We are typically not at our best when we’re perplexed or in pain, when we’re exhausted, afraid, or enraged. Under such conditions, a knee-jerk response can make us appear out of character. Sometimes we react so vehemently that we become compelled to retract our words or apologize for our deeds. Unsettling times can yield ill-conceived infractions.
How can we rebalance? By revisiting our foundational values. The Ten Commandments in this week’s portion of Torah could not arrive at a better time. There is a fascinating detail in the text concerning their timing that sets the stage for God’s Sinai revelation. “On the third new month after their Exodus from Egypt, on this very day, the Israelites entered the Sinai wilderness” (Ex. 19:1). The wording about timing is precise. It doesn’t say ‘on that very day’ (ba-yom ha-hu). Instead the text says, ‘on this very day’ (ba-yom ha-zeh). God’s revealing power isn’t merely historic. It’s immediate. Here and now. It can, and perhaps should, feel like ‘Breaking News’.
Abraham Lincoln understood the power of personal intimacy with foundational documents. Thought-leader Bari Weiss teaches us about his ‘Electric chord’ speech of 1858 whereby our 16th President commandingly asserted that we can and do hold ideas and ideals and truths as self-evident even if we did not directly inherit them. Americans who do not descend from the Mayflower “look through that old Declaration and see themselves as though they were blood of the blood and flesh of the flesh of those who wrote it.” This is because their lives make its ideas personal, vivid, and preciousness.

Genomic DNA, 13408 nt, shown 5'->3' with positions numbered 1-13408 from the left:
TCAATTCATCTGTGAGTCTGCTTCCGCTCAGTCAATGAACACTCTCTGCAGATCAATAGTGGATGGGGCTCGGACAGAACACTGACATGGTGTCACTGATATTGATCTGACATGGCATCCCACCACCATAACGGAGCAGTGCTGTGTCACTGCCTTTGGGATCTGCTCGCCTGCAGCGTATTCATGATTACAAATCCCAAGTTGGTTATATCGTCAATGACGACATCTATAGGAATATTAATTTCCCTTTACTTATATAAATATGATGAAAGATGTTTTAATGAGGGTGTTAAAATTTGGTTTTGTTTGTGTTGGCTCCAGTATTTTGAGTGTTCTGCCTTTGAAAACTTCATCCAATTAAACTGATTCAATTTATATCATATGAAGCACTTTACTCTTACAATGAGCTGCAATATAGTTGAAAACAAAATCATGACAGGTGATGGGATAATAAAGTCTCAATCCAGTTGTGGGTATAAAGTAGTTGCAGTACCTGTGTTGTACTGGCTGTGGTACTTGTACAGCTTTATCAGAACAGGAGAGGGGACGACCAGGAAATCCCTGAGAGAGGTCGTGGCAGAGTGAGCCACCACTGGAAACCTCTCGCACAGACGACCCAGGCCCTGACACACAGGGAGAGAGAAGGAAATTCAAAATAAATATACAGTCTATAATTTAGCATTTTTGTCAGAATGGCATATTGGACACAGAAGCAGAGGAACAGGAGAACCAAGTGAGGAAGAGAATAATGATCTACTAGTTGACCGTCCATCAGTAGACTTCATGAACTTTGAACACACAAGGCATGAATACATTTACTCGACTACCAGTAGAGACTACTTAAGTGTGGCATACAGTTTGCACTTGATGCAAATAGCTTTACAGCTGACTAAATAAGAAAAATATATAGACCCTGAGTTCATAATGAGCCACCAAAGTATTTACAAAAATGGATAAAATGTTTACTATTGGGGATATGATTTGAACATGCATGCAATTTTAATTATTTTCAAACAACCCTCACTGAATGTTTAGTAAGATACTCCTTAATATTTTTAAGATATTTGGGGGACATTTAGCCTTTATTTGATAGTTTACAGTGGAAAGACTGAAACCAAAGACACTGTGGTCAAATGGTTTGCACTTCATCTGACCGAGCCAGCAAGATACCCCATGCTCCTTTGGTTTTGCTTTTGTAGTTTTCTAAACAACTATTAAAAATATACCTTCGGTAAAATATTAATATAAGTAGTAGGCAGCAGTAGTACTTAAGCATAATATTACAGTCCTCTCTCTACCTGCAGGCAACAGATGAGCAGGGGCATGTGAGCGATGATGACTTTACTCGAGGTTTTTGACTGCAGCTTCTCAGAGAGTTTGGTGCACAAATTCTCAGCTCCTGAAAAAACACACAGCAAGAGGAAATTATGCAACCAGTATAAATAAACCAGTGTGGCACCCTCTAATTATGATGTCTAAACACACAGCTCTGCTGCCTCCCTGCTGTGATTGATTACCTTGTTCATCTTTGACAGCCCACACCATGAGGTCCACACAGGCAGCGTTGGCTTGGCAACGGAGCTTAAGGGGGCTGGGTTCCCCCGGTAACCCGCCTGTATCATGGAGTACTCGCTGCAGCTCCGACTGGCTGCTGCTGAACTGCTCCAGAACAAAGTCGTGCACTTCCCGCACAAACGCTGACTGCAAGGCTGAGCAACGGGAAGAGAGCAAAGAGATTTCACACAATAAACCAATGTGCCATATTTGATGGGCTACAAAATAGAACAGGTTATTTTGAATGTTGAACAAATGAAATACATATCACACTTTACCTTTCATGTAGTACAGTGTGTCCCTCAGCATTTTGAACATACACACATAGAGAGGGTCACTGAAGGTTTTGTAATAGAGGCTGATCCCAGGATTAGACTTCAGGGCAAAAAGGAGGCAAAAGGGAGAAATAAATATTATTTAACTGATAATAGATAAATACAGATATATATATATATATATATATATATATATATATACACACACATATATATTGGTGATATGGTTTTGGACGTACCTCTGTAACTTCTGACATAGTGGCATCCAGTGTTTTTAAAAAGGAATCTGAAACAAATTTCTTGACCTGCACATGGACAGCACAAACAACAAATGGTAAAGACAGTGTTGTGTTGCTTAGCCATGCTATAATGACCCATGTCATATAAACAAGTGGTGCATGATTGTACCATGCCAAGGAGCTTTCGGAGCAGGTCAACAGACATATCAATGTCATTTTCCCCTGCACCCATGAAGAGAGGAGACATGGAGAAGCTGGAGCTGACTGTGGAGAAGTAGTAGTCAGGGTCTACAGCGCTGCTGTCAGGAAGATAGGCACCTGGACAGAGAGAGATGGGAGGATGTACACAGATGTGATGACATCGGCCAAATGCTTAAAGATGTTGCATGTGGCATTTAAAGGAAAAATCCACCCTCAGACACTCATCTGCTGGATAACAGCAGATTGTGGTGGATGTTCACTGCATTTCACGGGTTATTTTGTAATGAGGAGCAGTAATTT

Lincoln knew his Bible. He may even have known of the tradition that ‘all souls were present at Sinai’ which claims that every person can intimately experience the immediacy of its lessons. This President’s Day weekend invites an appreciation that it may have been from such a belief that Lincoln’s own conviction would emerge.
Today (ba-yom ha-zeh) as we look back through Sinai’s commanding Tablets, may we sense God’s liberating influence. May we feel particularly wary of idolizing status, wealth, ‘likes’ and retweets. May we remain maladjusted to falsehood. And, in curbing envy, may we rebalance our lives by living in God’s image by resting on the seventh day.
A sweet Shabbat to you.
Rabbi William Hamilton
Image courtesy of The Pucker Gallery | Lo Tirzach I, Oil on linen, 25.5 x 21.26